I enjoyed the hell out of the movie even before Arnold Schwarzenegger shows up, and it gets better afterward.

Rev 9 follows the pattern of being advanced from the previously featured Terminators in that he can separate into two – the endoskeleton and a liquid metal cover. He can also shapeshift & change his appearance.

There’s a good explanation for Schwarzenegger’s model, too.

And Linda Hamilton’s Sarah being a bitter, angry ass kicker was great.

The IMAX format for the movie looked good, and I may be going back to see it in a regular theater format.

Dolemite is My Name (2019)

After getting back from Houston Sunday night, I went ahead and watched the new Eddie Murphy bio comedy Dolemite is My Name via Netflix. It is a Netflix original film that has Murphy as Rudy Ray Moore and focuses on the making of Dolemite in 1975. It was also the two hundredth new to me movie of the year.

Since I had just watched the film this one was mostly based on, I got quite a few of the jokes about the low production value and the slap dash way of making the movie. But it also included references to the sequel.

It is nice to see Eddie Murphy in an R-rated comedy again. And Wesley Snipes was pretty funny in it, too. Keegan-Michael Key, Craig Robinson, Mike Epps, and Da’Vine Joy Randolph do well in supporting roles. And Chris Rock has a good two scene cameo.

Not the best Eddie Murphy movie, but an improvement over some of his more recent family friendly films.

Alamo Drafthouse LaCenterra, Katy TX

The last time I went down to Houston for an event at the Alamo Drafthouse, it was for the two episode series premiere of Marvel’s Cloak and Dagger. They had signs in the lobby then that they were hiring for the soon to be open LaCenterra location. The theater I went to that day has since closed.

I went to LaCenterra’s Alamo Drafthouse, located in Katy, Texas, about twenty miles west of Houston, for the first time this past Sunday to watch a Spanish-language version of Dracula (1931) and the blaxploitation film Dolemite (1975). And, unless they have a major event I do not want to miss, it may be my last visit.

The theater wasn’t difficult to find, I drove right by it on the freeway & just had to double back a bit, so I had an idea of how to get to it.

Plenty of parking – the LaCenterra shopping center has several parking garages and surface parking. I found a spot right next to the theater without any trouble.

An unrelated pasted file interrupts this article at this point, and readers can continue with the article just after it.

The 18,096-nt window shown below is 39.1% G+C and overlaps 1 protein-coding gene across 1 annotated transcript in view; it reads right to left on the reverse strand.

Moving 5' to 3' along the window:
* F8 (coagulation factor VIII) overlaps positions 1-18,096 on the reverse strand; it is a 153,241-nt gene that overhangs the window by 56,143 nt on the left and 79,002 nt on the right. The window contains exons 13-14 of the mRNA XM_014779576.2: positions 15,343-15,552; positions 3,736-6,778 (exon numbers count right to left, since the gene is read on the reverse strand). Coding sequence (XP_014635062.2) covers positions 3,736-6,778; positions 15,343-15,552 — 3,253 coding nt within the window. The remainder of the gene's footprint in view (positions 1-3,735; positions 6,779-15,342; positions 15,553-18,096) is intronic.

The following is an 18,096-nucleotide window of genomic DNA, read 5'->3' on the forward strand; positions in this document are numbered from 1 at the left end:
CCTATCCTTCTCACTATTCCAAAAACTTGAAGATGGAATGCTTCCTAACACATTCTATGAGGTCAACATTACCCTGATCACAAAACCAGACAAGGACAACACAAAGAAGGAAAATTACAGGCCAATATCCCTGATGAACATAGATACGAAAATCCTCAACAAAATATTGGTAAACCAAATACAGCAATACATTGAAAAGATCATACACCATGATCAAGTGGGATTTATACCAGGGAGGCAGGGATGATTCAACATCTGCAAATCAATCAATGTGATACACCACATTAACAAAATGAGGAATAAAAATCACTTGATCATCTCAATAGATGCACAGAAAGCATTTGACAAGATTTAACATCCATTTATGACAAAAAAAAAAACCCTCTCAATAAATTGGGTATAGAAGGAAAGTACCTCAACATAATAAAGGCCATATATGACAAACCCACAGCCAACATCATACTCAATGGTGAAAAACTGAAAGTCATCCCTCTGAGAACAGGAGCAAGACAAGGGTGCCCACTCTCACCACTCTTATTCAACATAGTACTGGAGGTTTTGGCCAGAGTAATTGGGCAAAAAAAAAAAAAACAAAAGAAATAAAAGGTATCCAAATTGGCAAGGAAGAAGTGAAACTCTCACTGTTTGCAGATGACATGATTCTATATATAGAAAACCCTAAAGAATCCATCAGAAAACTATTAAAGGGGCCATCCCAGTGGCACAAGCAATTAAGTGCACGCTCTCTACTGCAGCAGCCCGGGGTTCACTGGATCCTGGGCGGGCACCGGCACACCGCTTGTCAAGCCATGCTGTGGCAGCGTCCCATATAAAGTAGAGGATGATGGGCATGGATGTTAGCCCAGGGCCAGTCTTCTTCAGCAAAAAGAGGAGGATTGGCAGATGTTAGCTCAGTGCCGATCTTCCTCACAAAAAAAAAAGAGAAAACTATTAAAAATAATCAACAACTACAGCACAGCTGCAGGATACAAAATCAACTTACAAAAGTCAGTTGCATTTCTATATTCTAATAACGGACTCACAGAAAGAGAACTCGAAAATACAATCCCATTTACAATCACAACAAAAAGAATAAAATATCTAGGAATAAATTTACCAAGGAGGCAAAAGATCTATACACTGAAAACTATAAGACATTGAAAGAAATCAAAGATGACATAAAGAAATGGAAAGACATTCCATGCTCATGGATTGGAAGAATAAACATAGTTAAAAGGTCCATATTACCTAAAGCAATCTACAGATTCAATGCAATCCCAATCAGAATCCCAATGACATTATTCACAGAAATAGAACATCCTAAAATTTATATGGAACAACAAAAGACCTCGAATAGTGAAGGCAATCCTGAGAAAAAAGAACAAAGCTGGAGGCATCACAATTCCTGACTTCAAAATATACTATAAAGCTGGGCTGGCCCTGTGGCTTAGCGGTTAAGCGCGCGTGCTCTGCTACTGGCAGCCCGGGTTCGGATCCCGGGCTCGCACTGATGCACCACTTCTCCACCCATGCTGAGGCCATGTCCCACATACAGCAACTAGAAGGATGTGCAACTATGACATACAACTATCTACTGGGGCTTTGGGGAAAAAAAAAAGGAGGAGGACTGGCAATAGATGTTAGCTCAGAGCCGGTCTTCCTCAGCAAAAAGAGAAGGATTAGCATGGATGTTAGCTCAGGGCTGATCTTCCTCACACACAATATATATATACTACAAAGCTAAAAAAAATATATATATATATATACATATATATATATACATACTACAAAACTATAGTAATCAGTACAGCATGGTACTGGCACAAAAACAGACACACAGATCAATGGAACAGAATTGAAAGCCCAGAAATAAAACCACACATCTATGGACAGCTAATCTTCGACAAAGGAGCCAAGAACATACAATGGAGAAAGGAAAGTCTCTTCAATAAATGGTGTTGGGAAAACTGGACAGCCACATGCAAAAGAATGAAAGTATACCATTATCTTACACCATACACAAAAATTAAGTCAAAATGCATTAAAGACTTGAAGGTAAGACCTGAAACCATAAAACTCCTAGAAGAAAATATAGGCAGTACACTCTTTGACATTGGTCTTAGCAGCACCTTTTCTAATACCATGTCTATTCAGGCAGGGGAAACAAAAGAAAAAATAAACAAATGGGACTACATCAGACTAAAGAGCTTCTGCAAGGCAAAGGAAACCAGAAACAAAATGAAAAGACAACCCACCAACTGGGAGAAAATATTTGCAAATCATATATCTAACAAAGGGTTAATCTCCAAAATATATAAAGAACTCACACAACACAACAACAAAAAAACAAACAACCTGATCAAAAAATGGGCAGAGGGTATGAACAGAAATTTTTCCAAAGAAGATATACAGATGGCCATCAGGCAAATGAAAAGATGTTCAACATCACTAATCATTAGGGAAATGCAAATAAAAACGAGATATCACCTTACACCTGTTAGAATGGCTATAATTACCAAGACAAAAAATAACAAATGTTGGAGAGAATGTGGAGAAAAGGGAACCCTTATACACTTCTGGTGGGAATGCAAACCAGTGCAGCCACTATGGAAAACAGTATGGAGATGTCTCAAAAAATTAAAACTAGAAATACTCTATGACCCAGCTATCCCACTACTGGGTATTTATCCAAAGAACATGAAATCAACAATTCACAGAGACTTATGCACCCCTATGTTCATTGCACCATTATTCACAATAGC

Walking in, there’s a patio for the bar patrons, closed off from the sidewalk so not just anybody can sit there. Booth seating in the lobby, self serve kiosks, and a ticket counter adjacent to the lobby bar itself. The girl at the counter was all smiles & very helpful, I was able to get all three of my tickets and the birthday vouchers from her at once.

The hallway from the lobby goes left to right, with a rear projection screen that, at the time I was there, had the hotel hallway from The Shining with Room 237’s door slightly ajar. Very cool selfie opportunity.

Wifi is available in the lobby & theaters.

I was in Theater 6 for both movies. Aside from the sign for the theater, there wasn’t any other indication of where I was going to be. Alamo Drafthouse theaters in Austin & Dallas both use digital screens to show movie posters & showtimes, and the Alamo Drafthouse in North Richland Hills used chalkboards when they first opened, but that didn’t last long. The boards were still there last time I visited for Spider-Man: Far From Home, but not being used anymore because ya just can’t erase ’em well enough to hide previous titles & showtimes. That was just a bad idea all around.

The hallway and lobby bar have old, floor to ceiling poster recreations of classic Westerns. And even though my dad loved to watch ’em, and I would sit to watch ’em with him, I did not recognize a single title on display, though there were some familiar actors listed on ’em.